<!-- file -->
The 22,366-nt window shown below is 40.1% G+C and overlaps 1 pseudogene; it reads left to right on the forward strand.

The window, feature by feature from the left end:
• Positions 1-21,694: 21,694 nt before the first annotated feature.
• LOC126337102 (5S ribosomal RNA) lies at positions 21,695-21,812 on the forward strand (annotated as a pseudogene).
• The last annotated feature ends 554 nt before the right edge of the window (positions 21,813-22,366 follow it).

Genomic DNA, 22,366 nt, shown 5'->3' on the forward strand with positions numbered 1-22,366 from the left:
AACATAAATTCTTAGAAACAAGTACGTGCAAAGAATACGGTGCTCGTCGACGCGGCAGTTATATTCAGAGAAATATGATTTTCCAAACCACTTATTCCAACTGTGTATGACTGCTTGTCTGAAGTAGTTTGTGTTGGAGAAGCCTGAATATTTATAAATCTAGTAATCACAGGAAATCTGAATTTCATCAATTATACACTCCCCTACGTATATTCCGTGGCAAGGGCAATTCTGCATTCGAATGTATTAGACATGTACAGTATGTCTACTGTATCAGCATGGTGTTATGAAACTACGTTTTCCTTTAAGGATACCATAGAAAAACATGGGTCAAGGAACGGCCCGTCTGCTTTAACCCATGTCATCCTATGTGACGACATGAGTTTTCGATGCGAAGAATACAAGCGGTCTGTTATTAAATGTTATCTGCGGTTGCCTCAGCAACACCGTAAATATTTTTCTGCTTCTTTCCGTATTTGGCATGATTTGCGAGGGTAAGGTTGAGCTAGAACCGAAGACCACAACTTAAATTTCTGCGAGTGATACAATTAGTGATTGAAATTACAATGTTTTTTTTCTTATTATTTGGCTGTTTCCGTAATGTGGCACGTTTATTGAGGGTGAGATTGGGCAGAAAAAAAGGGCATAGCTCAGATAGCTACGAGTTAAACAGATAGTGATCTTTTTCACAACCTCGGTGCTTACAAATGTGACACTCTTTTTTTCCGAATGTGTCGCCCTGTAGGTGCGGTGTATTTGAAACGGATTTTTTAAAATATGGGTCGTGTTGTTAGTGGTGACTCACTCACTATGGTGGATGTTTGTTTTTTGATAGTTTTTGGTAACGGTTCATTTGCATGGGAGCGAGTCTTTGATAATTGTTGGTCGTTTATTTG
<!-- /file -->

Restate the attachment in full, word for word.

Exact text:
The 22,366-nt window shown below is 40.1% G+C and overlaps 1 pseudogene; it reads left to right on the forward strand.

The window, feature by feature from the left end:
• Positions 1-21,694: 21,694 nt before the first annotated feature.
• LOC126337102 (5S ribosomal RNA) lies at positions 21,695-21,812 on the forward strand (annotated as a pseudogene).
• The last annotated feature ends 554 nt before the right edge of the window (positions 21,813-22,366 follow it).

Genomic DNA, 22,366 nt, shown 5'->3' on the forward strand with positions numbered 1-22,366 from the left:
AACATAAATTCTTAGAAACAAGTACGTGCAAAGAATACGGTGCTCGTCGACGCGGCAGTTATATTCAGAGAAATATGATTTTCCAAACCACTTATTCCAACTGTGTATGACTGCTTGTCTGAAGTAGTTTGTGTTGGAGAAGCCTGAATATTTATAAATCTAGTAATCACAGGAAATCTGAATTTCATCAATTATACACTCCCCTACGTATATTCCGTGGCAAGGGCAATTCTGCATTCGAATGTATTAGACATGTACAGTATGTCTACTGTATCAGCATGGTGTTATGAAACTACGTTTTCCTTTAAGGATACCATAGAAAAACATGGGTCAAGGAACGGCCCGTCTGCTTTAACCCATGTCATCCTATGTGACGACATGAGTTTTCGATGCGAAGAATACAAGCGGTCTGTTATTAAATGTTATCTGCGGTTGCCTCAGCAACACCGTAAATATTTTTCTGCTTCTTTCCGTATTTGGCATGATTTGCGAGGGTAAGGTTGAGCTAGAACCGAAGACCACAACTTAAATTTCTGCGAGTGATACAATTAGTGATTGAAATTACAATGTTTTTTTTCTTATTATTTGGCTGTTTCCGTAATGTGGCACGTTTATTGAGGGTGAGATTGGGCAGAAAAAAAGGGCATAGCTCAGATAGCTACGAGTTAAACAGATAGTGATCTTTTTCACAACCTCGGTGCTTACAAATGTGACACTCTTTTTTTCCGAATGTGTCGCCCTGTAGGTGCGGTGTATTTGAAACGGATTTTTTAAAATATGGGTCGTGTTGTTAGTGGTGACTCACTCACTATGGTGGATGTTTGTTTTTTGATAGTTTTTGGTAACGGTTCATTTGCATGGGAGCGAGTCTTTGATAATTGTTGGTCGTTTATTTG